By Eugene Buchanan
Frankly my dear, I don’t want a dam. Cliché as the Clark Gable-chiding bumper sticker is, that’s the overriding sentiment of river conservationists this past year. According to conservation organization American Rivers, in 2013 communities in 18 different states, working in partnership with various non-profits and state and federal agencies, removed 51 outdated or unsafe dams throughout the country, restoring waterways for everyone from fish to floaters.
The dams restored free-flowing water to rivers in Alabama, California, Colorado, Idaho, Illinois, Maine, Massachusetts, Michigan, New Jersey, North Carolina, Ohio, Oregon, Pennsylvania, South Dakota, Vermont, Virginia, Wisconsin and Wyoming, restoring more than 500 miles of waterway. Topping the list for the eleventh year in a row was Pennsylvania, where 12 dams were removed, followed by Oregon, which lost eight, and New Jersey, where four dams were removed. American Rivers played a role in 25 of the dam removals.
The water-restoring efforts spell good news for environmentalists, as well as paddlers now able to dip a blade on the now-free flowing river sections. “The river restoration movement in our country is stronger than ever,” says American Rivers president Bob Irvin. “Communities nationwide are removing outdated dams because they recognize that a healthy, free-flowing river is a tremendous asset.”
Highlighting last year’s dam removals are three of special note:
Whittenton Dam, Mill River, Mass.: The Whittenton Dam was the second in a series of three dam removals from the Mill River in Taunton, Mass. Built in 1832, the 8-foot high, 100-foot-wide, concrete dam originally provided power for textile and other mills. Concerns over dam owner liability, public safety, and fish passage prompted its removal, as did a near failure in 2005 that would have caused catastrophic flooding and resulted in the evacuation of 2,000 people from downtown Taunton. The issues at the dam provided the catalyst for improved dam safety regulations in the state. The project restored a mile of river and floodplain habitat for fish and wildlife. Project partners are completing the designs to remove the third dam later in 2014, re-creating access to important spawning habitat for river herring, American eel and sea lamprey.
Lassiter Mill Dam, Uwharrie River, North Carolina.: Lassiter Mill Dam, a 12-foot-high, 200-foot-long structure on the Uwharrie River in Randolph County, N.C., was removed last August in conjunction with American Rivers, the Piedmont Conservation Council, The National Oceanic and Atmospheric Administration, U.S. Fish and Wildlife Service, and area the landowners. The group worked to restore a historic American shad run as well as habitat for other aquatic life, including freshwater mussels and native fish. Marking the third dam removal in this watershed, the dam removal also allowed access to an additional 14.6 miles of mainstem habitat and a total of 189 reconnected river miles including tributaries.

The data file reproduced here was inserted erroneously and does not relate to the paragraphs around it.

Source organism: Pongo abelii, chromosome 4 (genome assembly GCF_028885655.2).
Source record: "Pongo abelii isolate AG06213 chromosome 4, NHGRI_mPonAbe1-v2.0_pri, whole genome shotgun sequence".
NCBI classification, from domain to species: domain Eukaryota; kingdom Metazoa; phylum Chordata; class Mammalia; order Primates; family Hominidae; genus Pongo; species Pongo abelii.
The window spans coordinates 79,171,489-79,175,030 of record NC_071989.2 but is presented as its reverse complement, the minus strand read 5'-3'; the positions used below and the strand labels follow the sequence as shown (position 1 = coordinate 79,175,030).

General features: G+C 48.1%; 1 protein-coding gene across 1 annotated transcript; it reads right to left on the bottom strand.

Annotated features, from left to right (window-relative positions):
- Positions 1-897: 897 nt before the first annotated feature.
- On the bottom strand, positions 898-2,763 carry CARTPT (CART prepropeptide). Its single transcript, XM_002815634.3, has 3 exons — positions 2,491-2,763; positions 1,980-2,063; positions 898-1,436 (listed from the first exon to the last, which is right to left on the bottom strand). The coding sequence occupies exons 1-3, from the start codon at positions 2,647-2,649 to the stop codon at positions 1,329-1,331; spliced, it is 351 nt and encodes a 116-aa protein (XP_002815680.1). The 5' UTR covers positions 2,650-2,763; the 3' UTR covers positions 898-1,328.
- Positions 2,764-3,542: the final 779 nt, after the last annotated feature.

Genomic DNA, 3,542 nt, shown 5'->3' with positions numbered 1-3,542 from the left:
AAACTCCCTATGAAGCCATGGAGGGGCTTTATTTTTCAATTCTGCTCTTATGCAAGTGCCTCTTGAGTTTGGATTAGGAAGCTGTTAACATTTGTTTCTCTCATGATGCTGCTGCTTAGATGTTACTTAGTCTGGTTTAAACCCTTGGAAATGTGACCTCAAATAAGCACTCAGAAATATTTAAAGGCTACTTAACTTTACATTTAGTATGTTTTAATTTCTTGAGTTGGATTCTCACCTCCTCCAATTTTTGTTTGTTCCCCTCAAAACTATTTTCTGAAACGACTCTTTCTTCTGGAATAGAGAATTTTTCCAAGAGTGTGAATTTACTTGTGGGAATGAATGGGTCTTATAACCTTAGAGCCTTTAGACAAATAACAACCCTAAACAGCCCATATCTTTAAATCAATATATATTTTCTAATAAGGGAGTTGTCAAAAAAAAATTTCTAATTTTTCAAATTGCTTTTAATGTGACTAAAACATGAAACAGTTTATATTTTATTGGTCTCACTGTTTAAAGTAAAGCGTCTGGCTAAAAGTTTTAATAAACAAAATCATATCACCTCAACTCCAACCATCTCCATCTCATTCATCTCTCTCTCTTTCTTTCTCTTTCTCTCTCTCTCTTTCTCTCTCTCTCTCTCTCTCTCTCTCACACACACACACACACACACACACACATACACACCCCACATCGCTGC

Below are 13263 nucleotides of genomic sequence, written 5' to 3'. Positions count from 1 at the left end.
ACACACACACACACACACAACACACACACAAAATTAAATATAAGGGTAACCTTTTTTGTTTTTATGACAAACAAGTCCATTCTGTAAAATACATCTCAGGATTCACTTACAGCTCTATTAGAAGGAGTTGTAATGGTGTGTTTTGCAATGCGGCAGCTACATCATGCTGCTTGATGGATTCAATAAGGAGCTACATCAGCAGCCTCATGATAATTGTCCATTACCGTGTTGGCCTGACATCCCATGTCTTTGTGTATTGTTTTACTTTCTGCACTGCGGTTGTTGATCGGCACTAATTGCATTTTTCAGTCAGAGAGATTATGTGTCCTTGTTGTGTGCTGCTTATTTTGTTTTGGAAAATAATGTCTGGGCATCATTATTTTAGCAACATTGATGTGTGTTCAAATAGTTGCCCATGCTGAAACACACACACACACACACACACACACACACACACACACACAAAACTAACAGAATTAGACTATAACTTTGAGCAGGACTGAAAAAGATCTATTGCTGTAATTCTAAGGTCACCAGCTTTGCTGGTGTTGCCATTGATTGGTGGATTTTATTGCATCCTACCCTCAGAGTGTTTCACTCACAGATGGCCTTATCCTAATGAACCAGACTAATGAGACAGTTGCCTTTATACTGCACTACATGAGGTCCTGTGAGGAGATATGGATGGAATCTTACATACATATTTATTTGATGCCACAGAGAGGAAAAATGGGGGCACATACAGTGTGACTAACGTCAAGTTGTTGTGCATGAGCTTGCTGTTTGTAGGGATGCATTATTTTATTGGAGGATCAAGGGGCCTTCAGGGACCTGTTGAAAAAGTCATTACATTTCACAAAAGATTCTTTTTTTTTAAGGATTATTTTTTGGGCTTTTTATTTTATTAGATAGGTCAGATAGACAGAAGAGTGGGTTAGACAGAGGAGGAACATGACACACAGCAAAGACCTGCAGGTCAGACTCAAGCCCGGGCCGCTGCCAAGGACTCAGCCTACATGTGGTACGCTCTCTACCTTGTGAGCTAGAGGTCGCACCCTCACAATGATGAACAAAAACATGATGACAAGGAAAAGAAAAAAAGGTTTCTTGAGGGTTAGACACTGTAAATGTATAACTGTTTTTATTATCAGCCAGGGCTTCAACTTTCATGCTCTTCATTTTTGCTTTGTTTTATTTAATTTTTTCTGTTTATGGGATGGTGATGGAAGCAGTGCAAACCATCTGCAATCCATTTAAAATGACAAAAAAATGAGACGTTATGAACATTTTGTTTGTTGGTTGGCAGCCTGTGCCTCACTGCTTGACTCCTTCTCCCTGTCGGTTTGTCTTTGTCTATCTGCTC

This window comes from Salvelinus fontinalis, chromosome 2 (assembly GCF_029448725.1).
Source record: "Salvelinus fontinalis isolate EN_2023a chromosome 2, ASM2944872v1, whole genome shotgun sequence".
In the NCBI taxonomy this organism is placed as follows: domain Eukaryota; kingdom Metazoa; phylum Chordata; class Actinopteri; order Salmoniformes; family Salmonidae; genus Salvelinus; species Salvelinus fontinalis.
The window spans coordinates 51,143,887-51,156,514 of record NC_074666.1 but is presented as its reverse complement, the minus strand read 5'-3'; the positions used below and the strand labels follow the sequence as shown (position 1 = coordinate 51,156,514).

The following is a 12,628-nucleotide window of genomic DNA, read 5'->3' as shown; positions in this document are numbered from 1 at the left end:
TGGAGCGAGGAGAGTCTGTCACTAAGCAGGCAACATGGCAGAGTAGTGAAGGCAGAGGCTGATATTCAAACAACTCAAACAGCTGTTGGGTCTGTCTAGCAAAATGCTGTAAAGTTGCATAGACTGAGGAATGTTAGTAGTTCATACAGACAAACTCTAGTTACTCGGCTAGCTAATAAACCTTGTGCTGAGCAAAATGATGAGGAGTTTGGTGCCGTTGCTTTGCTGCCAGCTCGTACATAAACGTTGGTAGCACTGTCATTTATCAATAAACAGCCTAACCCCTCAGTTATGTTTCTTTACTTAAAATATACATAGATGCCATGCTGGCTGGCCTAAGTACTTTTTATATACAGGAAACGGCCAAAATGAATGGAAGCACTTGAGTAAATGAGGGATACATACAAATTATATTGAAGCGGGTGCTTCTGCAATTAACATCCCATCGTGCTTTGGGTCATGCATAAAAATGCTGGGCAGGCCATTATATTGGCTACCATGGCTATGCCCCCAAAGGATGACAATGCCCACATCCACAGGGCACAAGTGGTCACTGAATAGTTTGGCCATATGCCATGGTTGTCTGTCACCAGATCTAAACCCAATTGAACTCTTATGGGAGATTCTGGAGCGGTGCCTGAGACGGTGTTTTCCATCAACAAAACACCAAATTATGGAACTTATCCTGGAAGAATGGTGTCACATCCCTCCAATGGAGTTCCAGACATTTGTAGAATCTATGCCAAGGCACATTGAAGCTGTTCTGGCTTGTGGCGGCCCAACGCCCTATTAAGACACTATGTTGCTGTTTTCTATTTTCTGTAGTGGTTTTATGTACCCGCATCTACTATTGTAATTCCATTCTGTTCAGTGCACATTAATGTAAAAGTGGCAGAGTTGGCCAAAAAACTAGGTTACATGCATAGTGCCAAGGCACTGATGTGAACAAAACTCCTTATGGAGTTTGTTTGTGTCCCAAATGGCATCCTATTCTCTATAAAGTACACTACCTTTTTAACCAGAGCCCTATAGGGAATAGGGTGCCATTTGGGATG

Stearns Dam Removal, Crooked River, Oregon.: Capping a 10-year-log project, the six-foot-tall, 150-foot-wide Stearns Dam was removed from the Crooked River to open up 12 miles of habitat for Chinook salmon and Middle Columbia steelhead. Built by a ranching family in 1911, Stearns Dam was a rock- and log-filled structure covered with concrete that had outlived its useful purpose and was no longer used for irrigation flows. The section just upstream is some of the river’s best habitat and includes the beginning stretch of the river’s Wild and Scenic portion. The Crooked River is the Deschutes River’s largest tributary and the Stearns Dam removal will benefit the fish reintroduction program underway in the larger Deschutes Basin. The project was funded in part by a partnership between AR and the NOAA Restoration Center, with the local Crooked River Watershed Council and Quail Valley Ranch also key collaborators.
Here is Andy Maser’s film of the Condit Dam removal in October, 2011. Because we love the White Salmon River and watching things go boom.[/caption]
Following the highly publicized removal of the 100-year-old Condit Dam on Washington’s White Salmon River in October 2011, last year’s dam removals are keeping the river restoration momentum flowing as strongly as the waters the removals have freed. Last year’s dam removal numbers were so numerous, in fact, that American Rivers is celebrating the fact with an interactive map of all known dam removals in the United States as far back as 1936. It has already added the information on 2013’s 51 dam removals to its database of 1,150 dams removed across the country since 1912 (850 of which have been removed in the past 20 years) in its effort to assimilate dam removal information to better communicate the benefits of restoring river health and clean water, revitalizing fish and wildlife, improving public safety and recreation, and enhancing local economies.